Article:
How a neighborhood association has come to dominate Alamo Heights 

Since its key role in defeating a multimillion-dollar bond issue for new city facilities in November 2009, the Alamo Heights Neighborhood Association (AHNA) has grown to be an influential player in local politics in the upper-income municipality. Its influence grew further after the neighborhood association formed a political action committee backing three newcomers swept into office in May on a wave of populist rage over the attempted $10.3 million bond referendum many had deemed lavish. Local concerns about a “shadow government” setting up shop in Alamo Heights have simmered ever since, but now a collection of emails released under an open-records request sheds light on recent possible violations of state open meetings law while demonstrating just how tight the bond between AHNA and City Hall has grown.

Consider that when U.S. Representative Lamar Smith was presented with a key to the city, the honors weren’t carried out at City Hall, but at a private AHNA dinner at an upstairs banquet room at H-E-B’s Central Market. Two weeks prior, when Alamo Heights Mayor Louis Cooper canceled a scheduled council meeting, citing a lack of agenda items requiring action, he instead delivered his state-of-the-city address to association members at another closed-to-the-public affair.

“I’m displeased with cancelling council meetings and following up with a private, political group with restrictive attendance,” said former councilman and mayor pro tem Bill Kiel, who drafted the city’s ethics policy in 2006. “It appears that council is meeting more often on the second floor of Central Market with a private political group than in council chambers with citizens that elected them.”

The AHNA is registered as a 501(c)(4) nonprofit, maintaining its legal right to lobby for legislation and participate in political campaigns and elections.

At the February 1 meeting with Rep. Smith, four councilmembers and the mayor were present, raising the potential for open meetings violations. A limited account of the meeting (at which local media were turned away) is found in the AHNA newsletter The Advocate. The banquet’s décor and food are described in some detail before it is stated: “`AHNA` Founding President John Joseph introduced Congressman Smith to the standing room only audience of AHNA members and city officials, which included the mayor and city council members. Mayor Louis Cooper presented Congressman Smith with a key to the city.”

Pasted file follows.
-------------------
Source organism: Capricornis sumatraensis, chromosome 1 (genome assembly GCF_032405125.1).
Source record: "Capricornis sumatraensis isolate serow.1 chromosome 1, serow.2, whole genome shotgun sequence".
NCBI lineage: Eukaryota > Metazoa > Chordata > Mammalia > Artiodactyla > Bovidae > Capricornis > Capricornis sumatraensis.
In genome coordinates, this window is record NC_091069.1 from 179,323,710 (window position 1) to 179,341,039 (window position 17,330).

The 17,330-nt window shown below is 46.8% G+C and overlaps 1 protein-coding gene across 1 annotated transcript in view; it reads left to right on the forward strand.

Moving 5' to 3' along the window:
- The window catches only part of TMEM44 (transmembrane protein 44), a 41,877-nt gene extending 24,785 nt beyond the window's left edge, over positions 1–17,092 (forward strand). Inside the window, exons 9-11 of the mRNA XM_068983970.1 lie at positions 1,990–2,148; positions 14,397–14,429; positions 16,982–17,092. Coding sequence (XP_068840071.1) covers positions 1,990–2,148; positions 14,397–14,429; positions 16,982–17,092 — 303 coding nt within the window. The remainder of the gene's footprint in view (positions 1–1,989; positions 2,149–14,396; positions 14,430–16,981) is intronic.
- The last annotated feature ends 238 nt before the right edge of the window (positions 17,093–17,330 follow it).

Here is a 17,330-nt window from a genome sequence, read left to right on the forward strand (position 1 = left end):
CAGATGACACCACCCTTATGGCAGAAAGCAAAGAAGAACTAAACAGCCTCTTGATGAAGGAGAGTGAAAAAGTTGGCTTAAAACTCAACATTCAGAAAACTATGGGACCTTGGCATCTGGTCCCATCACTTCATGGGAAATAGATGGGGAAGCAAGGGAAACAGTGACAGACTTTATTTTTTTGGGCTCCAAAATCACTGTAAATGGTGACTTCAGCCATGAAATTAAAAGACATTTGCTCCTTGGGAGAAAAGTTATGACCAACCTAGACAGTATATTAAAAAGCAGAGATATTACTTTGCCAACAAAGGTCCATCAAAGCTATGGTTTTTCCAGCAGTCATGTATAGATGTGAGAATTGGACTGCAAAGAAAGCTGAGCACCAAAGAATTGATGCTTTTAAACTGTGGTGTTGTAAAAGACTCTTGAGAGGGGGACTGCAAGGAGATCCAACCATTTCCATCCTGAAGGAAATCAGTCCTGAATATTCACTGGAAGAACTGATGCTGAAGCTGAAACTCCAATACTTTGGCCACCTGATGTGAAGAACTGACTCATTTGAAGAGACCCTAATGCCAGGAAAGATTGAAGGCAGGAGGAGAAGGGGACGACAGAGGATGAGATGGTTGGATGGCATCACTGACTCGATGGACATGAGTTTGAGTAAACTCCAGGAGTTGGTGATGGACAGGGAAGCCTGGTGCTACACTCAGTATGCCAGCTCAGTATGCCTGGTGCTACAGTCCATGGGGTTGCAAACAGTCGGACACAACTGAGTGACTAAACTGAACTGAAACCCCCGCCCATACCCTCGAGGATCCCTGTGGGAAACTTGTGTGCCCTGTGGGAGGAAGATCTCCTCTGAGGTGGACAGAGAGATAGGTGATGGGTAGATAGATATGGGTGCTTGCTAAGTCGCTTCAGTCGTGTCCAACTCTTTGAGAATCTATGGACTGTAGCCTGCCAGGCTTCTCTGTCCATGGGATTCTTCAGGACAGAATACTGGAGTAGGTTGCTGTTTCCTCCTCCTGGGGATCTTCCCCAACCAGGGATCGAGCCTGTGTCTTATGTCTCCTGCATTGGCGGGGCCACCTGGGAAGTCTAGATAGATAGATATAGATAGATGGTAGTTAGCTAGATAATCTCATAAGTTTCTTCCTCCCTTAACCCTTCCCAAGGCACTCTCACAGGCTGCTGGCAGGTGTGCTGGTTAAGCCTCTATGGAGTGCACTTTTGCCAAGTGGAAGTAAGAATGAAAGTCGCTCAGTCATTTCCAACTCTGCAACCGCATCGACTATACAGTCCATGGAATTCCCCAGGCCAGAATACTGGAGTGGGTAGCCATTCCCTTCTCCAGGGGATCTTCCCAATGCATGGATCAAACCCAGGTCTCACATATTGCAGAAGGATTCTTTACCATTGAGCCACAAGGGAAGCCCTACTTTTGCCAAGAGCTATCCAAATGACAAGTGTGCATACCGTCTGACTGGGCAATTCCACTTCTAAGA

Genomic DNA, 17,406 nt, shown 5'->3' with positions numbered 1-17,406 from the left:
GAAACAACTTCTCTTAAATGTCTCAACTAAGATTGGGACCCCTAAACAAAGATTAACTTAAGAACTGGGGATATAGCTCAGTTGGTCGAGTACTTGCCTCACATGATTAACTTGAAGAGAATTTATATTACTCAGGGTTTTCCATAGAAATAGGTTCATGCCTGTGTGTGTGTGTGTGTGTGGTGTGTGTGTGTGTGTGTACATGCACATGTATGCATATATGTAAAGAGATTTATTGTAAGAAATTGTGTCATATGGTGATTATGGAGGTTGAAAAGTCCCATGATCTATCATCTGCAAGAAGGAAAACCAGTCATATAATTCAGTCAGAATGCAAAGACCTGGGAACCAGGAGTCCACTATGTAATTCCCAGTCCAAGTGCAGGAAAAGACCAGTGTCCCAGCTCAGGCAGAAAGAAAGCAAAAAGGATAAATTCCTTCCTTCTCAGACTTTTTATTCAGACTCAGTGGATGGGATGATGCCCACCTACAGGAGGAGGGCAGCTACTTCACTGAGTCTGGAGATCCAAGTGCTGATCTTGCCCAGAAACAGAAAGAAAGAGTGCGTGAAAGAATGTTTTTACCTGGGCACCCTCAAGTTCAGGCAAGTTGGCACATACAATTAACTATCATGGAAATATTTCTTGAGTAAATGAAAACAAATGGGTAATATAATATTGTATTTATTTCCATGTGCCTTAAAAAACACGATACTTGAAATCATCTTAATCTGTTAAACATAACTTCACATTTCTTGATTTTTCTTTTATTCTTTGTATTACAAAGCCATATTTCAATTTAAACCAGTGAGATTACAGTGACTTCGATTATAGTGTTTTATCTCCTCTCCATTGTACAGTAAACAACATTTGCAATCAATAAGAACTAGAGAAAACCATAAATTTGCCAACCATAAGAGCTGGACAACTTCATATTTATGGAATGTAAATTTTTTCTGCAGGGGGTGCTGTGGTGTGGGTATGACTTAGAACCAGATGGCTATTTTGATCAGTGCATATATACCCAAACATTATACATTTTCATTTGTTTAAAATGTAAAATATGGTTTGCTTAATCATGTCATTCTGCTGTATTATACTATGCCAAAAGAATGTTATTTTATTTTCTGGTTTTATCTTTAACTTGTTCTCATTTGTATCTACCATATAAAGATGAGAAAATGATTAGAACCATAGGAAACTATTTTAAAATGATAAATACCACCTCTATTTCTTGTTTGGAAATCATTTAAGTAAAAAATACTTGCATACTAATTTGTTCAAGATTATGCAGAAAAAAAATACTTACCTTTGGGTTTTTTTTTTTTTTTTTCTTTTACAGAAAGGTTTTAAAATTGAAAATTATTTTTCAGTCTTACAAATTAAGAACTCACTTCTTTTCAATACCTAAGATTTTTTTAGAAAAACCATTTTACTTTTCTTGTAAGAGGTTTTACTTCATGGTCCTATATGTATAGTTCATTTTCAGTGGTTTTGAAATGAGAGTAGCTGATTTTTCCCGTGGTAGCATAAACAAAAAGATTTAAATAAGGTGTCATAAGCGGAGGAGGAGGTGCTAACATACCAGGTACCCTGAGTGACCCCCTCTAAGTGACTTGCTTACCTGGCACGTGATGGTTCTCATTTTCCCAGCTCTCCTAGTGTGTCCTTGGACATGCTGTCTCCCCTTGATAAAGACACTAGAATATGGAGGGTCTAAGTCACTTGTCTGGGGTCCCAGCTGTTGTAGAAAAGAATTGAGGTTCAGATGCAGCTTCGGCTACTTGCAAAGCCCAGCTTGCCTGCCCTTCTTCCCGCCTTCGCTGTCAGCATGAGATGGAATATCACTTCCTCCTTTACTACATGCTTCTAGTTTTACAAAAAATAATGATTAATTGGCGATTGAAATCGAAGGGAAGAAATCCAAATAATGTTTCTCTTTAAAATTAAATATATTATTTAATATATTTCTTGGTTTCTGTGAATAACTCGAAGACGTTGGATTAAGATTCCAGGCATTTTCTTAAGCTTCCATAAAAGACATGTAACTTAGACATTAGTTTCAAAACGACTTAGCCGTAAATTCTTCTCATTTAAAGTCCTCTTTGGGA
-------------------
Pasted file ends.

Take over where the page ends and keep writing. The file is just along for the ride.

State open meeting law allows for elected representatives to meet in purely social settings provided no city business is discussed, but questions have been raised by Kiel and others about the political nature of such gatherings.

Responding to allegations of a possible violation, City Attorney Mike Brenan cited provisions of the open meetings act to justify the council-packed gathering in a February 14 email: “I was told there was to be no discussion of Alamo Heights business but rather congressional issues with Congressman Smith. Assuming that is correct, there was no meeting or gathering as defined in the Texas Open Meetings Act.”

Judging by the emails, AHNA President Joseph didn’t betray any concern for possible open-meetings violations when he made sure that “one or possibly two” AH police officers could provide security for the event in an email to Police Chief Rick Pruitt. However, City Attorney Brenan asked interim City Manager Shawn Eddy not to publish a notice of the meeting. Eddy had requested a public posting after four of the city’s five council members announced their plans to attend. Brenan wrote: “I think it might be better not to publish a notice of the AHNA luncheon. You should admonish the mayor not to permit any discussion of city business so that in essence the luncheon will not be a meeting as defined in the Open Meetings Act.”

Joseph* responds: “Ok, I understand. Since this’ll be more of a speech and a business meeting there won’t be an agenda and I don’t foresee any CoAH (City of Alamo Heights) business being discussed.”

To residents not on the invite list, it defies logic that no city business was discussed. The same newsletter piece detailing decorations for Smith’s arrival, describes how after his speech “the Congressman answered questions on a wide variety of topics for about half an hour.”

And the seemingly benign key-to-the-city presentation by Cooper — a ceremonial gesture, but clearly official city business — may ultimately prove to be the most compelling evidence for critics. Yet machinations behind the Smith meeting may represent just the tip of the iceberg, as other emails show how deeply the city-AHNA partnership is growing. This correspondence contains discussion of mundane matters, such as linking the city website to AHNA and the confirmation of appointments of AHNA members to key city committees — including Joseph’s own appointment to the newly formed Facilities Committee. Expect a lot more discussion on these recent shifts in council behavior leading up to May’s election.

*Due to an editing error, this quote was originally attributed to interim City Manager Shawn Eddy.


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